Oxygen in the form of O2 or a similar source is introduced into the chamber preferably at a rate of about 1100-1300 sccm. TEOS, which is in liquid form at room temperature, is vaporized by a liquid injection valve or the like and combined with an inert carrier gas such as helium. The flow rate of TEOS into the injection valve is about 100-1000 mgm, with the preferred range being about 500-600 mgm. TEFS is also in liquid form at room temperature. Its flow rate into the injection valve is about 500-1500 mgm, with the preferred range being about 900-1000 mgm. After being vaporized, the TEOS and TEFS gas sources are mixed with a helium carrier gas introduced at a rate of about 460-660 sccm.
A selected pressure of about 3-7 torr in the system chamber is set and maintained throughout deposition by throttle valve 32 in conjunction with the vacuum pump system and the introduction of the process gas (FIG. 2A, step 220). After processing conditions are set, a plasma is formed (step 225) using a single or mixed-frequency RF power supply. In a preferred embodiment, mixed-frequency RF power is used, and the power supply is driven at a high frequency of 13.56 MHz at about 400-500 W (a power density of about 0.55-0.69 W/cm2), and at a low frequency of about 350 KHz at about 80-180 W (a power density of about 0.11-0.34 W/cm2).
In a preferred embodiment of the method of the present invention, a TEFS-based FSG first layer may be deposited (FIG. 2A, step 230) according to the following process parameters. The wafer is preferably positioned at about 230 mil from the gas distribution manifold. Once the wafer is properly positioned, the wafer and pedestal are heated to a temperature of about 440° C. and the chamber pressure is maintained at about 5 torr. O2 is introduced into the processing chamber from the gas distribution manifold at a rate of about 1180 sccm; TEOS and TEFS are flowed into the injection valve at about 550 mgm and 960 mgm, respectively, and after being vaporized, are mixed with a helium carrier gas introduced at a rate about 560 sccm. After processing conditions are set, a plasma is formed using mixed-frequency RF power supply. The power supply is driven at a high frequency of 13.56 MHz at about 450 W (a power density of about 0.61 W/cm2), and at a low frequency of about 350 KHz at about 130 W (a power density of about 0.17 W/cm2).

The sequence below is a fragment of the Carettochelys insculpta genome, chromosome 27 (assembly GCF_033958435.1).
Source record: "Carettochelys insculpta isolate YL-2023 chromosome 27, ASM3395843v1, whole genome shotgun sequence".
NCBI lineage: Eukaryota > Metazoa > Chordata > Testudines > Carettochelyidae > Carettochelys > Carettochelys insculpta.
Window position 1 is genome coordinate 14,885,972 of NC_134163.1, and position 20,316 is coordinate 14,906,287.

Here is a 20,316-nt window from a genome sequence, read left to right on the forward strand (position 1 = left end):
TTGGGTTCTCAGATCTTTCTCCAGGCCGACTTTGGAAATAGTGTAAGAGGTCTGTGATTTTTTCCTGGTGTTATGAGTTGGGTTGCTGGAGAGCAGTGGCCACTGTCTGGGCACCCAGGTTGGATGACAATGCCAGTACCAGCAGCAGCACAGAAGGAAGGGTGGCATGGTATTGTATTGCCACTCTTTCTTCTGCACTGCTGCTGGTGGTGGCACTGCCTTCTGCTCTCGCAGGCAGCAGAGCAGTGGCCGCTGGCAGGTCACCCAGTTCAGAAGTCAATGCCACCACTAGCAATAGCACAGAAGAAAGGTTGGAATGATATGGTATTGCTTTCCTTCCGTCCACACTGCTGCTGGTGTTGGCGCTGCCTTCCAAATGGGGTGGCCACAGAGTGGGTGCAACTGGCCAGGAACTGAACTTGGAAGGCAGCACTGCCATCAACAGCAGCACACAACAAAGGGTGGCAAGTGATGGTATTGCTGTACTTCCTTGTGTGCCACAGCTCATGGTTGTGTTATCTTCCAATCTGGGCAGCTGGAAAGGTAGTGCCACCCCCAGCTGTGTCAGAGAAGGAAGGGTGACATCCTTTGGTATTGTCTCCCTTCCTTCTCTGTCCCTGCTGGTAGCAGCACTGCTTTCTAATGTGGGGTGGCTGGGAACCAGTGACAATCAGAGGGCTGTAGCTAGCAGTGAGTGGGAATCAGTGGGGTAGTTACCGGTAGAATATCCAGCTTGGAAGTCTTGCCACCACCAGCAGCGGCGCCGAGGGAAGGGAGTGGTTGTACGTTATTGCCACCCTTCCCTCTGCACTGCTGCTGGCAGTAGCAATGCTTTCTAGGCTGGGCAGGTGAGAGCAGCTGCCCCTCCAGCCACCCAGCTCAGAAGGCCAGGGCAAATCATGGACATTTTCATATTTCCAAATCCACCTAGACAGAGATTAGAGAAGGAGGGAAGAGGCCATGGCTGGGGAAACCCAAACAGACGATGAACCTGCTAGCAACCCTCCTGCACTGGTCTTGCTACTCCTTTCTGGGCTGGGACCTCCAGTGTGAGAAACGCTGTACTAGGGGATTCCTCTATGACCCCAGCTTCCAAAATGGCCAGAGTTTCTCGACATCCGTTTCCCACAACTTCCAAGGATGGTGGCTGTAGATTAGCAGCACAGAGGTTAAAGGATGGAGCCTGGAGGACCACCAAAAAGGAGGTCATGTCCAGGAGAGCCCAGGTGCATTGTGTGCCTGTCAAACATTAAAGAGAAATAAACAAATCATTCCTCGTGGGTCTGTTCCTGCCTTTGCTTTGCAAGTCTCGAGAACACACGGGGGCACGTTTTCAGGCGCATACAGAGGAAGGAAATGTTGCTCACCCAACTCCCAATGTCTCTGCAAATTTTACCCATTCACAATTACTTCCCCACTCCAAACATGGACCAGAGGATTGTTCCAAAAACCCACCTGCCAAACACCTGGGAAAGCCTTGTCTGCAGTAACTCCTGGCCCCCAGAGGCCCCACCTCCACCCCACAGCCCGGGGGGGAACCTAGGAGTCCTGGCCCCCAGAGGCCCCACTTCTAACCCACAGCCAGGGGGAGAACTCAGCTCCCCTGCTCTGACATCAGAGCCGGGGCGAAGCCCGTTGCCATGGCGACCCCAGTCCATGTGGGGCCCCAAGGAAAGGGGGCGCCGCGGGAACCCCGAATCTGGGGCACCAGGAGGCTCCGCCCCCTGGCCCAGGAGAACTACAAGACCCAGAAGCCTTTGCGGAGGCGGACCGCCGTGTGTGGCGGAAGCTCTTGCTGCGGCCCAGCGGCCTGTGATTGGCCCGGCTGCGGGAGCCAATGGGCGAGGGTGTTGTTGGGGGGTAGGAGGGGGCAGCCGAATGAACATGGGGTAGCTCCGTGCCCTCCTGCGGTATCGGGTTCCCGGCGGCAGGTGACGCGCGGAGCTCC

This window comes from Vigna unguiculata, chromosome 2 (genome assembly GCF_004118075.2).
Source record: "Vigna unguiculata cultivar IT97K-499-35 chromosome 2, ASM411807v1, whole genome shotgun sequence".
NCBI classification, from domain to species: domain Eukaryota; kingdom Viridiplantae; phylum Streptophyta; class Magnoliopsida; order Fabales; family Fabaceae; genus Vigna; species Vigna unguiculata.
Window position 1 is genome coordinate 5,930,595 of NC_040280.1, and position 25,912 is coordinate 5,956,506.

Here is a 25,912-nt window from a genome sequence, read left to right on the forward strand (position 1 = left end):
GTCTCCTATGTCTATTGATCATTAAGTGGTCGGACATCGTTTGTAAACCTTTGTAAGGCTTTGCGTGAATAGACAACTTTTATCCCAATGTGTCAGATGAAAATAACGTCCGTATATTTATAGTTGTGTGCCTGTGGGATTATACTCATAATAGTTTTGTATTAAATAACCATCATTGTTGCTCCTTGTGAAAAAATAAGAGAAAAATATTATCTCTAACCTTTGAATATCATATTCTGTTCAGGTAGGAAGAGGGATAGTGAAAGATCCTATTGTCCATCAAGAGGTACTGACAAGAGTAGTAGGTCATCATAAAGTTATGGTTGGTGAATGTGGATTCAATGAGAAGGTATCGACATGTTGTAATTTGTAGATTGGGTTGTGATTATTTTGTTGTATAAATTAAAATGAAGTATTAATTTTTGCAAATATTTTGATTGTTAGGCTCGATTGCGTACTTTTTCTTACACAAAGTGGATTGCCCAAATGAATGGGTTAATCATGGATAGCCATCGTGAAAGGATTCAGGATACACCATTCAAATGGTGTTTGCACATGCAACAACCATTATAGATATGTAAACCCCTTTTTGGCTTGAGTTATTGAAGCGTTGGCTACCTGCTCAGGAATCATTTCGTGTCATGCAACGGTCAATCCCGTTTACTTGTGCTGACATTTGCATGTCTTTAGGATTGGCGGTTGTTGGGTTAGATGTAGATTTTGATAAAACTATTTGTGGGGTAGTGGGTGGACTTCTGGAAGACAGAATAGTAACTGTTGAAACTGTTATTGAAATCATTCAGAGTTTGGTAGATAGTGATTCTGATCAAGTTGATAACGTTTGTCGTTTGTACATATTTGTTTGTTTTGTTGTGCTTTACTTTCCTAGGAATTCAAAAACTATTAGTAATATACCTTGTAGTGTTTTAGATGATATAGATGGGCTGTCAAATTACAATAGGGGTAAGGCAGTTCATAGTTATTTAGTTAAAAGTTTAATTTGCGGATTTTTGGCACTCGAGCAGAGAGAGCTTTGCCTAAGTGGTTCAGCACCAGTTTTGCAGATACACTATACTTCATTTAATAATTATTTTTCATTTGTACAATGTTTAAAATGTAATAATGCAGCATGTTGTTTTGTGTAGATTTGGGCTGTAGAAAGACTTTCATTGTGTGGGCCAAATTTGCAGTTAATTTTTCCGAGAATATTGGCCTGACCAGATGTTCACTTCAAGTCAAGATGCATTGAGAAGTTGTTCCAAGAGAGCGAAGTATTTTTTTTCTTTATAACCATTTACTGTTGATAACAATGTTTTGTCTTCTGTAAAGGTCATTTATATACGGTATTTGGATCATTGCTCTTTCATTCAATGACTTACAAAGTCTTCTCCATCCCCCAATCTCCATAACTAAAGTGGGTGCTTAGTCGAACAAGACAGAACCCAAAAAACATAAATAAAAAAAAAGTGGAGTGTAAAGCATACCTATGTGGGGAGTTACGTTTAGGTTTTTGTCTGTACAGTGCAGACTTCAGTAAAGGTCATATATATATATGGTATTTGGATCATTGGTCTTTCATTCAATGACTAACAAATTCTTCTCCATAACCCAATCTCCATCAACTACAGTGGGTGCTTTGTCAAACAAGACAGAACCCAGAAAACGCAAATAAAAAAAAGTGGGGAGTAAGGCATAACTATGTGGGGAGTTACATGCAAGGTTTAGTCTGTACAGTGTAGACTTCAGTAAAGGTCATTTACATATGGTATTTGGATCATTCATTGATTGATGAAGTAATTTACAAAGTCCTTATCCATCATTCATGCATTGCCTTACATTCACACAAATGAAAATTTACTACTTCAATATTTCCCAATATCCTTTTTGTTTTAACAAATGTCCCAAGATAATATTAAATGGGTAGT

In another preferred embodiment of the method of the present invention, a TEFS-based FSG first layer may be deposited according to the above process parameters, but with the following exceptions: the wafer and pedestal are heated to a temperature of about 400° C., TEFS is flowed into the injection valve at about 900 mgm, and the power supply is driven at a low frequency of about 350 KHz at about 200 W (a power density of about 0.27 W/cm2).
FIG. 2B is a simplified side cross-sectional view of a small void 250 that may exist after the first deposition step (film 256), when, for example, the aspect ratio of metal lines 252 and 254 is 2.0 or greater and the spacing between metal lines 252 and 254 is less than about 0.5 μm. To fill void 250, film 256 is first etched back using the two-step process of the present invention and then a second TEFS layer is deposited over film 256.
In the first step of the etchback process, CF4 or a similar etchant gas is flowed into processing chamber 15, or a separate etchback chamber 41, to chemically etch back (FIG. 2A, step 235) the first TEFS-based FSG layer, thus exposing void 250. As discussed, in a preferred embodiment, the substrate is moved under vacuum seal from the processing chamber to etchback chamber 41 for the chemical and physical etchback processes. Preferably, CF4 is flowed into chamber 41 at a rate of about 5-100 sccm for about 50-150 seconds. Most preferably, CF4 is flowed into the etchback chamber at about 50 sccm for about 86 seconds. The etchback chamber pressure is preferably 50-150 mTorr, the RF power supply is preferably driven at a high frequency of about 13.56 MHz at about 600-750 W (a power density of about 3.29-4.11 W/cm 2), and the etch rate is preferably at about 4000-6000 Å/min.
FIG. 2C is a simplified side cross-sectional view of a first layer of dielectric material 256 after layer 256 has undergone chemical etchback. As can be seen from FIG. 2C, the chemical etchback step exposed void 250 in between the metal lines. The boundaries of the exposure 260, however, are sharp and narrow. Hence, completing deposition of the dielectric layer after just the chemical etchback step could be ineffective, as the sharp and narrow exposure 260 is difficult to fill.
FIG. 2D shows a simplified side cross-sectional view of dielectric layer 256 after layer 256 has undergone chemical and physical etchback steps. Referring to FIG. 2D, it can be seen that a physical etchback step (FIG. 2A, step 240) following the chemical etchback step is advantageous as it widens and smoothes out the sharp and narrow exposure 260 made by the chemical etchback step. Since the boundaries of exposure 260 are widened and smoothed, it is more easily filled by a succeeding deposition step.